• roughness

Published Papers (7 papers)

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Research

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Open AccessArticle
Fabrication of Mechanically Stable Superhydrophobic Aluminium Surface with Excellent Self-Cleaning and Anti-Fogging Properties
Biomimetics 2017, 2(1), 2; https://doi.org/10.3390/biomimetics2010002 - 23 Feb 2017
Cited by 19
Abstract
The development of a self-cleaning and anti-fogging superhydrophobic coating for aluminium surfaces that is durable in aggressive conditions has raised tremendous interest in materials science. In this work, a superhydrophobic Al surface was synthesized by employing chemical etching technique with a mixture of [...] Read more.
The development of a self-cleaning and anti-fogging superhydrophobic coating for aluminium surfaces that is durable in aggressive conditions has raised tremendous interest in materials science. In this work, a superhydrophobic Al surface was synthesized by employing chemical etching technique with a mixture of hydrochloric and nitric acids, followed by passivation with lauric acid. The surface morphology analysis revealed the presence of rough microstructures on the coated Al surface. Superhydrophobicity with water contact angle of 170 ± 3.9° and sliding angle of 4 ± 0.5° was achieved. The surface bounced off the high-speed water jet, indicating the excellent water-repellent nature of the coating. It also continuously floated on a water surface for four weeks, showing its excellent buoyancy. Additionally, the coating maintained its superhydrophobicity after undergoing 100 cycles of adhesive tape peeling test. Its superhydrophobic nature withstood 90° and 180° bending and repeated folding and de-folding. The coating exhibits an excellent self-cleaning property. In a low temperature condensation test, almost no accumulation of water drops on the surface showed the excellent anti-fogging property of the coating. This approach can be applied to any size and shape of Al surface, and hence has great industrial applications. Full article
(This article belongs to the Special Issue Micro- and Nano-Structured Bio-Inspired Surfaces)
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Open AccessArticle
Plasma-Textured Teflon: Repulsion in Air of Water Droplets and Drag Reduction Underwater
Biomimetics 2017, 2(1), 1; https://doi.org/10.3390/biomimetics2010001 - 23 Jan 2017
Cited by 4
Abstract
A superhydrophobic behavior can be obtained by properly modifying the surface topography of Teflon or other fluorinated polymers having an inherent hydrophobic character. According to this strategy, we have micro/nanotextured Teflon both as plane material (sheets) and as three-dimensional (3D) object (spheres) with [...] Read more.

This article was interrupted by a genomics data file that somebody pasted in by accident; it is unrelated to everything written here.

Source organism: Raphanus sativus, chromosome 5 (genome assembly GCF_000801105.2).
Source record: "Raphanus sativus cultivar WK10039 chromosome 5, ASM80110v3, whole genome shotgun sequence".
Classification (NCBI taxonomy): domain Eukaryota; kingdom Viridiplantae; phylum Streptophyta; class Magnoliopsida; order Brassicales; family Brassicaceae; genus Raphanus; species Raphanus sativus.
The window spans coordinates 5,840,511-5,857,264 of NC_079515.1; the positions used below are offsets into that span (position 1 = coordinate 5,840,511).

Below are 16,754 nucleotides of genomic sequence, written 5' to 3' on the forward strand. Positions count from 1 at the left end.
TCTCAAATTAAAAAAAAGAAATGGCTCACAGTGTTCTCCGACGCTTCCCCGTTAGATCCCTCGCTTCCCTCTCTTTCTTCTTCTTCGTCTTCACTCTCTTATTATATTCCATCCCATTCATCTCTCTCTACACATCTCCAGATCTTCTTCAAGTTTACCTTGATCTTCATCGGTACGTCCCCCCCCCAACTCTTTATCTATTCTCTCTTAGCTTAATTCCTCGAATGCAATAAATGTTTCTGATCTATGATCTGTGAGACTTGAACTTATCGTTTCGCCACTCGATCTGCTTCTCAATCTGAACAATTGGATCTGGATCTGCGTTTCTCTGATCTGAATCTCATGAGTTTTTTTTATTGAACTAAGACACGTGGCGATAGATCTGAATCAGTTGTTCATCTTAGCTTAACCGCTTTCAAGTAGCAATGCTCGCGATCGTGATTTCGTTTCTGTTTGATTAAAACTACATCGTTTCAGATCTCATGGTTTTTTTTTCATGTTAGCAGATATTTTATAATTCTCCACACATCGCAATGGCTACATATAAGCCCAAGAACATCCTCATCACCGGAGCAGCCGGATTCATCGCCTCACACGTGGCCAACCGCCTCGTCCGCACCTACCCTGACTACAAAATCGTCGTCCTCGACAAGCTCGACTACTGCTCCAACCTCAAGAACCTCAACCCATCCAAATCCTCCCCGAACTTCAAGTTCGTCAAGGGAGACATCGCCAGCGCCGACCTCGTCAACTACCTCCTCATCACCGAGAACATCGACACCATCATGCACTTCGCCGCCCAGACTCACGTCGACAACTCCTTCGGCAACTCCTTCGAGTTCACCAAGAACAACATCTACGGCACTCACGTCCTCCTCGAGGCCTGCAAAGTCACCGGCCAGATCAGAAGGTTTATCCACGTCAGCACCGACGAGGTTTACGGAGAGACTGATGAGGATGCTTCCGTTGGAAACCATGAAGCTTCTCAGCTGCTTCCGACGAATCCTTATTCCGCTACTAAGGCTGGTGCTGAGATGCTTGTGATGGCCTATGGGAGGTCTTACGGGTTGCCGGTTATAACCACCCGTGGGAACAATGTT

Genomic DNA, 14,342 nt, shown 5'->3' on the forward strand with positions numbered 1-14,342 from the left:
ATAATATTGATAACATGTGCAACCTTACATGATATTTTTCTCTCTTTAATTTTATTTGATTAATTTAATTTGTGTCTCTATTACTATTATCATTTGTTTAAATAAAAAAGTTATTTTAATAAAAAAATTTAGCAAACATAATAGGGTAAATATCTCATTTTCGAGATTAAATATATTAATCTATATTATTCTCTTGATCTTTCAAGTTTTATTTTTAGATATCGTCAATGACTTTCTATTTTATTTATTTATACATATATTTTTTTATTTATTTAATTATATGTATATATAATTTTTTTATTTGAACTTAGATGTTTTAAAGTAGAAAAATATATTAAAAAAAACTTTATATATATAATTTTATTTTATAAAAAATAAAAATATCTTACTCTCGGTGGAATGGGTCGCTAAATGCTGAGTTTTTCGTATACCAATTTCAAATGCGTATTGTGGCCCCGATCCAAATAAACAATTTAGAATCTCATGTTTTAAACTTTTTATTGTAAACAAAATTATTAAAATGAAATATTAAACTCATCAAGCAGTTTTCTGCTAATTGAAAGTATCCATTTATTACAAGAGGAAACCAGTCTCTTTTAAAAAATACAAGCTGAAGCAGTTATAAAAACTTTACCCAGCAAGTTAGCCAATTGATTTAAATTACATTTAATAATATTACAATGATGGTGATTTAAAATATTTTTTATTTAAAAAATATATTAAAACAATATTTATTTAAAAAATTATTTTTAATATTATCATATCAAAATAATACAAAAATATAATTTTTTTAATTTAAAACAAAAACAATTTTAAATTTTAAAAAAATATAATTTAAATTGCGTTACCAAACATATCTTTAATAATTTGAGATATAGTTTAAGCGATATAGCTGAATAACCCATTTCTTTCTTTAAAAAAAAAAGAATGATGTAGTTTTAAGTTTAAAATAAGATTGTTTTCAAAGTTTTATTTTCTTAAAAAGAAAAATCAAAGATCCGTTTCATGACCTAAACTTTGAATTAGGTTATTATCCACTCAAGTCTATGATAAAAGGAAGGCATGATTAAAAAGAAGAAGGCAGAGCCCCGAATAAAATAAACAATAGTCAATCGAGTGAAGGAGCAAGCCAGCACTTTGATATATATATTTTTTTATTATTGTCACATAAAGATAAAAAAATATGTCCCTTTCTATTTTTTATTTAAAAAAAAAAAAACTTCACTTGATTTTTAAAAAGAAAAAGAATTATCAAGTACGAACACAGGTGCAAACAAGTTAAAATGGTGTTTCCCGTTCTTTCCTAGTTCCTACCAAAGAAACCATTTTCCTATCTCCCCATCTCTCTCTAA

A superhydrophobic behavior can be obtained by properly modifying the surface topography of Teflon or other fluorinated polymers having an inherent hydrophobic character. According to this strategy, we have micro/nanotextured Teflon both as plane material (sheets) and as three-dimensional (3D) object (spheres) with a single step plasma process. The obtained textured Teflon samples were compared with those made of pristine Teflon in air, in terms of repulsion of impacting water droplets, and underwater, in terms of air layer behavior under static and dynamic conditions. The latter case was investigated by subjecting the spheres to a vertical fall in water. Modified surfaces present nanofilaments on the top of micrometric vertical structures, which can increase the air retaining capacity, resulting in a biomimicry effect due to a similarity with the Salvinia molesta leaf. On this surface, repulsion of impacting water droplets can be as fast as previously reached only on heated solids. Also, the air layer over the modified spheres underwater is shown to play a role in the observed reduction of hydrodynamic drag onto the moving object. Full article
(This article belongs to the Special Issue Micro- and Nano-Structured Bio-Inspired Surfaces)
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Open AccessArticle
A Green’s Function Molecular Dynamics Approach to the Mechanical Contact between Thin Elastic Sheets and Randomly Rough Surfaces